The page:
Buck Fire wildfire grows to 3,000 acres and prompts evacuations near Hemet

The Buck Fire wildfire burns near Hemet on Wednesday, August 15, 2012.
The Buck Fire wildfire burns near Hemet on Wednesday, August 15, 2012. NBC LA

Update at 6:49 p.m.: The mandatory evacuation order has been lifted at 6 p.m., according to the Riverside County Fire Department.

About 50 homes remain under evacuation in southwest Riverside County as crews continue to battle a brushfire neat Hemet. The Buck Fire has now grown to about 3,000 acres as of 8:45 a.m. and is 15 percent contained.

“There’s not a lot of smoke coming off the fire, so from that standpoint, it doesn’t look like it’s doing much, but there’s a lot of hot spots out there and a lot of potential left yet in this fire," said Cal Fire spokesman Glenn Barley. Hot spots are areas where the fire is still burning in brush or in the roots below ground, Barley said, then when the sun warms it up, the fire flares up.

The fire's burning in the community of Aguanga, a semi-rural, rocky area dotted with ranches and trailer homes about 15 miles south of Hemet. There's brush that's anywhere from 10 to 15 feet tall, plus grass, said Barley.

The Riverside County Fire Department said several structures have been destroyed, but it's unclear how many might be homes. Video footage shot from a TV news helicopter on Tuesday evening showed a large two-story home engulfed in flames.

Barley said they’re keeping a watch on the windy and hot conditions that may fuel the Buck Fire.

“It’s going to be warm again today, as it was yesterday. Not expecting any extraordinary winds, but daily winds are going to start to pick up and potentially have an effect on the fire,” Barley said. “The heat’s also going to play into an effect on our crews as they’re out they’re working hard next to that hot fire.”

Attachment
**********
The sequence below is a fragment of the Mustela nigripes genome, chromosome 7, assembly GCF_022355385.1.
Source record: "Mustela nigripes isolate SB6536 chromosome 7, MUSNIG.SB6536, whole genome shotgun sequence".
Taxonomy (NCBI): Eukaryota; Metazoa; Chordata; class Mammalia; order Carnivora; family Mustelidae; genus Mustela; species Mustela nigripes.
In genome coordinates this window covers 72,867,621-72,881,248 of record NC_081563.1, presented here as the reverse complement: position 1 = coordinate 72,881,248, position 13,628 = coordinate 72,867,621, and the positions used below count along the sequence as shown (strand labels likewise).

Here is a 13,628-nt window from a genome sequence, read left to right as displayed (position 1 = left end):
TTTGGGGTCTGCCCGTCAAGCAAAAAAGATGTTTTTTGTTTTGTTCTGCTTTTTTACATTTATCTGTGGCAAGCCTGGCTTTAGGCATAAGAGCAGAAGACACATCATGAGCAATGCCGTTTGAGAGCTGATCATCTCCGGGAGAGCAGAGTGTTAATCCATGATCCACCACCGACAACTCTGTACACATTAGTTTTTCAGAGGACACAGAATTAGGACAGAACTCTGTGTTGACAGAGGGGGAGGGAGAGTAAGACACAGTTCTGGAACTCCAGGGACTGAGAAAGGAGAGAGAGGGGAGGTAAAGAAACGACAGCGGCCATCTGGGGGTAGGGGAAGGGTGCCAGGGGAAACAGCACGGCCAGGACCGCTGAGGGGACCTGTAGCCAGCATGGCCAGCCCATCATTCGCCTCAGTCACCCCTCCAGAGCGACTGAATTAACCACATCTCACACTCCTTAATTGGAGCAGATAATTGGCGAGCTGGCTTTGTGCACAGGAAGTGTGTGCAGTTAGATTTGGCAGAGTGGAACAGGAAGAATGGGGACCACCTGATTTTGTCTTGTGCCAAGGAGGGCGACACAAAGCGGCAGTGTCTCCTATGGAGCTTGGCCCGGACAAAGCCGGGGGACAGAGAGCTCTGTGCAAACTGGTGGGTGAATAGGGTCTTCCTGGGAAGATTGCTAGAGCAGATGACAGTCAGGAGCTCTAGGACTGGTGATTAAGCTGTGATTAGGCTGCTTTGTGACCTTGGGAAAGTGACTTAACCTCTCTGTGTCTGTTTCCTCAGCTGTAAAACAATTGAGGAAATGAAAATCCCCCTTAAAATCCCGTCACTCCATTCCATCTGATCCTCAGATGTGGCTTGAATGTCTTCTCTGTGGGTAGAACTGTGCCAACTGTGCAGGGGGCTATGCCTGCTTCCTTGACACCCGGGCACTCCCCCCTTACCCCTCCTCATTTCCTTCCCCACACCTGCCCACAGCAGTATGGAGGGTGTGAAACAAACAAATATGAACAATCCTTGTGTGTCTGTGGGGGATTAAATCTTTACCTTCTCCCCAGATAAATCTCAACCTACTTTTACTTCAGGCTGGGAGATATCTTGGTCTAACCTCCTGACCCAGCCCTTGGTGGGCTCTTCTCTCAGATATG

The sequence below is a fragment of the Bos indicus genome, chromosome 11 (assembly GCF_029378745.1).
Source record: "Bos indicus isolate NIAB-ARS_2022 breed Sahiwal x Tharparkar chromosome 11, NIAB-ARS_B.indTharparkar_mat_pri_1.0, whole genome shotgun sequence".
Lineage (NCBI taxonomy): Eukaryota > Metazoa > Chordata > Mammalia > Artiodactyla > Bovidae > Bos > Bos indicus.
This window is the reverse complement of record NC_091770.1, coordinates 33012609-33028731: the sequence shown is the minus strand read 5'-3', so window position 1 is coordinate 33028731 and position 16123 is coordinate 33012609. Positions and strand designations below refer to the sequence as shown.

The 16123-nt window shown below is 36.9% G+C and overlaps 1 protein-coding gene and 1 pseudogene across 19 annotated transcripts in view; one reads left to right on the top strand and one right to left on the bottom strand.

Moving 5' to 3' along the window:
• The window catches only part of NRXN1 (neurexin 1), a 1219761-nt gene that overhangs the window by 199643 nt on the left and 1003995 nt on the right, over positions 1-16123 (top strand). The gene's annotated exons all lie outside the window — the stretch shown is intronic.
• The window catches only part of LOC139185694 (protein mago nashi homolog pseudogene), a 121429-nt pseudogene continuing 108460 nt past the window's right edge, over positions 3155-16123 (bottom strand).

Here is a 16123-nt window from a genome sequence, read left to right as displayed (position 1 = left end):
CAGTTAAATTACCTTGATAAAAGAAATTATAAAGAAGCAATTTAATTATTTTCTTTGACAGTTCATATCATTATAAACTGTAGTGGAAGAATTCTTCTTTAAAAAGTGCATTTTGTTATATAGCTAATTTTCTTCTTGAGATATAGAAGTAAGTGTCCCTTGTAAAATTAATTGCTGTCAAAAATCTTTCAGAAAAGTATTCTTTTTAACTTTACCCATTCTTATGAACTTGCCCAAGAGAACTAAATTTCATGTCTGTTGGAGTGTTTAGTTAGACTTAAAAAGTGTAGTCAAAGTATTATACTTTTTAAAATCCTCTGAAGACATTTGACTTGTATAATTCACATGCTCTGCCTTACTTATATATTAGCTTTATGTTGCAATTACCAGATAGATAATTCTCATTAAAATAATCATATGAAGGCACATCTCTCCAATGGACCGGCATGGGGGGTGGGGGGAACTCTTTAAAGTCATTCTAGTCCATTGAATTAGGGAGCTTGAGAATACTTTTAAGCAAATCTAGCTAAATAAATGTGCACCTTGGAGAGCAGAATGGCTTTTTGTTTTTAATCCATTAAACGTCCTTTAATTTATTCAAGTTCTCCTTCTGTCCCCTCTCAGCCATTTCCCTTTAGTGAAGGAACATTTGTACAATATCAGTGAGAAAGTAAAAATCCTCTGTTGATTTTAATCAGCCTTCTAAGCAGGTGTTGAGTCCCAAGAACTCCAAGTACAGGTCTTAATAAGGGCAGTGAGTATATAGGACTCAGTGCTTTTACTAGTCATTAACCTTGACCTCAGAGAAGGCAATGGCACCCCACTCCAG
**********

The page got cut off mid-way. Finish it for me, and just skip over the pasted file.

Barley also said that the humidity is high, but low enough for the fire to burn actively.

More than 400 firefighters and a dozen water-dropping helicopters and air tankers are battling the fire. Firefighters on the ground are putting in firebreaks around the fire's edge.

One resident was airlifted to the hospital after suffering serious burns. Two firefighters sustained minor injuries.

The American Red Cross is offering shelter and other assistance for evacuees at the Community Recreation Center in Temecula.

The Ramona Animal Shelter in San Jacinto is being used as an evacuation depot for dogs, cats and other small pets. Larger animals can be housed at Helton Hay and Feed in Menifee.

The cause of the fire is under investigation.

The Buck Fire broke out the same day Riverside County fire chief John Hawkins banned the issuance of burn permits for agricultural fires, campfires and outdoor cooking in unincorporated areas. In a statement, Hawkins cited the “acute dryness of vegetation and fire suppression forces being heavily committed” to battling wildfires in Riverside County and across the Southland.

About 40 miles south of the Buck Fire, a series of lightning-sparked fires dubbed the Vallecito Lightning Complex has scorched over 9 square miles of rural San Diego County.

This story has been updated.

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